For, when you are approaching poverty, you make one discovery which outweighs some of the others.
You discover boredom and mean complications and the beginnings of hunger, but you also discover the great redeeming feature of poverty: the fact that it annihilates the future.
The departure point for this book is an antique saying: life is complete unless love, poverty and war have been experienced.
In 'Love', Christopher Hitchens celebrates the work of Joyce, Proust and Borges.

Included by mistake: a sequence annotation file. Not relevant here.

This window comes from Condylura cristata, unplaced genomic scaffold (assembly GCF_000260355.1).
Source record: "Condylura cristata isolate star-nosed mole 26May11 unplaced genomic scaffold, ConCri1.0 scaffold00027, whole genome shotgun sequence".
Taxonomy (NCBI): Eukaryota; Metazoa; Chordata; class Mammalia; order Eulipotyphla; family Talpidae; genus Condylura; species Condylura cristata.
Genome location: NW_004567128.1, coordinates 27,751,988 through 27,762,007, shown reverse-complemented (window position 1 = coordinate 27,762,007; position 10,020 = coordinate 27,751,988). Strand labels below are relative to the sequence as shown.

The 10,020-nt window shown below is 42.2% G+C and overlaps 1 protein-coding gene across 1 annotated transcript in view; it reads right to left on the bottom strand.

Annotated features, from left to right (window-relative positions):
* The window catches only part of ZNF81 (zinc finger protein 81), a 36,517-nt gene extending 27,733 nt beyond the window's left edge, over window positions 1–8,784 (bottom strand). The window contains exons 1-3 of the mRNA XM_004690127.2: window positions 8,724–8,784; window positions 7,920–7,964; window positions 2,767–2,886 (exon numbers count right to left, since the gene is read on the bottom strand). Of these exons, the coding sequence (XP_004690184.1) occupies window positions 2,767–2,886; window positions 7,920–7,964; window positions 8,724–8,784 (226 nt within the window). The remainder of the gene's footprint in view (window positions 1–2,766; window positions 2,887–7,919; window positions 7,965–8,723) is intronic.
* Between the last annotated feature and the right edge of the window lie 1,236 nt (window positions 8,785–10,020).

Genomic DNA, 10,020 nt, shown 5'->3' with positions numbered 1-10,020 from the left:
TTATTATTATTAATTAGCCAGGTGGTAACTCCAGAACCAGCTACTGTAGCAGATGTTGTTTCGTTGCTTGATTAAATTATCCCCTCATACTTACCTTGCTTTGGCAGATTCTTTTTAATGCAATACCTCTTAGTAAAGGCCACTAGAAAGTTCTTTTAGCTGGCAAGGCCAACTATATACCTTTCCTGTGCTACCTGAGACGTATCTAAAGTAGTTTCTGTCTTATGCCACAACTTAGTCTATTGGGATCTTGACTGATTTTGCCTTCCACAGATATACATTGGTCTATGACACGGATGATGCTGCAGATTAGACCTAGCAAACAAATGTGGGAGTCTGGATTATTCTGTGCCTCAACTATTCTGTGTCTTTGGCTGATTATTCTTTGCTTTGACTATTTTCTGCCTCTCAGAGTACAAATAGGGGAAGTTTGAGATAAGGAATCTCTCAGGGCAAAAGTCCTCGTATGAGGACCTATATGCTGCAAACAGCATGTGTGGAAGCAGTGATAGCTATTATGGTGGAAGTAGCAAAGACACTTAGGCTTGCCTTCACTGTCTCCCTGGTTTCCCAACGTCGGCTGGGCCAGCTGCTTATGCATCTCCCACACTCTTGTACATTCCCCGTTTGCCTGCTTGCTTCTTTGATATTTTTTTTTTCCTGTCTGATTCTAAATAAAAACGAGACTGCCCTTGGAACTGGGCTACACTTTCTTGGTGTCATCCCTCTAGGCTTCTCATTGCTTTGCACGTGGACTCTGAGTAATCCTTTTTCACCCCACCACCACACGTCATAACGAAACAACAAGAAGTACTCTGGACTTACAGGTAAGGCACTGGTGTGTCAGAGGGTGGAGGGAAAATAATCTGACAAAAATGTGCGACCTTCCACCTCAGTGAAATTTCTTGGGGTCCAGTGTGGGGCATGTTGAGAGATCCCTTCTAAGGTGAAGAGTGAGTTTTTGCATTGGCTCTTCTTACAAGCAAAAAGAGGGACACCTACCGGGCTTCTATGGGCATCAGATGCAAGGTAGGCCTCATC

“One has to be capable of knowing when something is worth fighting for,” he insists.
“One has to be capable of knowing an enemy when one sees one.” There’s nothing knee-jerk about his newfound positions.
It was substantially written three years earlier, drawing on his experiences of four to five years before that.
The dates are important to a proper understanding of He was not born ‘George Orwell’.
Tying together these various pieces from The Atlantic Monthly, The Times Literary Supplement, and other journals is the Orwellian—in the good sense of the word—insistence on the need for writers to stand up and speak against the received wisdoms of left and right alike.
Hitchens announces, for instance, a fierce and nuanced patriotism in the wake of 9/11.